The Chase Freedom Flex APR is 0% for 15 months on purchases, with a regular APR of 14.99% - 23.74% (V) after that. There is no introductory APR for balance transfers. Chase Freedom Flex’s ongoing APR is a range because different people get different rates, depending on how “creditworthy” Chase thinks they are. The better an applicant’s credit and income are, the lower their APR is likely to be. The “(V)” at the end of the APR range stands for “variable” and means that the APR can change based on the economy.
Chase Freedom Flex has one other APR you should know about. The cash advance APR, for when you use your card to get money from an ATM or bank teller, is 24.99% (V), with a fee of Either $10 or 5% of the amount of each transaction, whichever is greater.. You should note that unlike regular purchases, which have a grace period, cash advances start accruing interest right away. The same is true for balance transfers, which accrue interest at the card’s regular APR. Fortunately, Freedom Flex does not charge a penalty APR for being delinquent on payments. But it’s best to always pay on time anyway so you don’t hurt your credit score.
Zero-interest credit cards charge a 0% interest rate on purchases and/or balance transfers for the duration of the introductory period – typically from 6 to 21 months, depending on the card. When the intro APR period ends, the regular interest rate kicks in for any remaining balance and any future purchases or balance transfers charged to the card. The average 0% APR period lasts for about 11 months.… read full answer
Due to the fact that 0% APR credit cards provide a potentially long window for interest-free repayment, they’re especially useful in financing big purchases or paying off large debts. The card’s best use, however, will depend on the terms of the introductory APR period. Some 0% interest credit cards only offer zero interest on purchases, while others only offer it for balance transfers. Some offer the intro period for both purchases and balance transfers.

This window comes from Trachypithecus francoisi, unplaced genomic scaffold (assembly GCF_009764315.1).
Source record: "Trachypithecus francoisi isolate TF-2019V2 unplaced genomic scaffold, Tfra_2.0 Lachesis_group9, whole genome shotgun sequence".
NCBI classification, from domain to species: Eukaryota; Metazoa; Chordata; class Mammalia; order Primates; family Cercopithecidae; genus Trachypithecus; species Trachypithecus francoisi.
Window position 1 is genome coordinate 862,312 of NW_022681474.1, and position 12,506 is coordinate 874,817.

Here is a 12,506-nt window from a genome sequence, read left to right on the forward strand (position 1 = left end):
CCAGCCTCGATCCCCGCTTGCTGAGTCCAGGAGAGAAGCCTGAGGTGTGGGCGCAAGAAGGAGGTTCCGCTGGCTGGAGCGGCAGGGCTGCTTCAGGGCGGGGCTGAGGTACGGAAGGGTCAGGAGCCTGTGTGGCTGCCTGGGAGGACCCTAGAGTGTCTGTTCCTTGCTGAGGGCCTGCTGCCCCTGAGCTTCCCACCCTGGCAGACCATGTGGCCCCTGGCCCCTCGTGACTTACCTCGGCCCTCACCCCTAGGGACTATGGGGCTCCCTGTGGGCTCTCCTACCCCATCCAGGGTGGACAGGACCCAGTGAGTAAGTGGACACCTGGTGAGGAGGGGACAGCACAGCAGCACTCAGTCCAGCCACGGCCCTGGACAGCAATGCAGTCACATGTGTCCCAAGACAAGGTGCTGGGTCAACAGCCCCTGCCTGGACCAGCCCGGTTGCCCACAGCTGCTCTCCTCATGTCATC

When you’re shopping for a 0% APR credit card, it’s a good idea to know what you want to use the intro period for, so you can get the card that benefits you most. Keep in mind that credit cards with 0% interest periods usually do not give way to a low regular APR. The average regular interest rate for a 0% APR credit card is about 19%, so it’s best to have a plan to pay off any balance on the card before the intro period ends. A credit card payoff calculator can help.
The Chase Freedom Flex foreign transaction fee is 3% of each transaction in U.S. dollars. Every Freedom Flex purchase made with a foreign merchant has an extra 3% of each transaction in U.S. dollars added on to the total cost. That applies to both in-person and online purchases. Because of this fee, Chase Freedom Flex isn’t an ideal card for use abroad.… read full answer
In addition to the 3% of each transaction in U.S. dollars foreign transaction fee, Chase Freedom Flex has a few other fees that are worth mentioning. The balance transfer fee is 5% of the amount transferred (minimum $10). The cash advance fee is 5% of the transaction amount (minimum $10). And the maximum late fee or returned payment fee is $39. On the bright side, the card has a $0 annual fee.
If you’re looking for a good Chase card to use while traveling abroad, you might consider Chase Sapphire Preferred, the Marriott Bonvoy Bold Card or the IHG Rewards Club Traveler Card.
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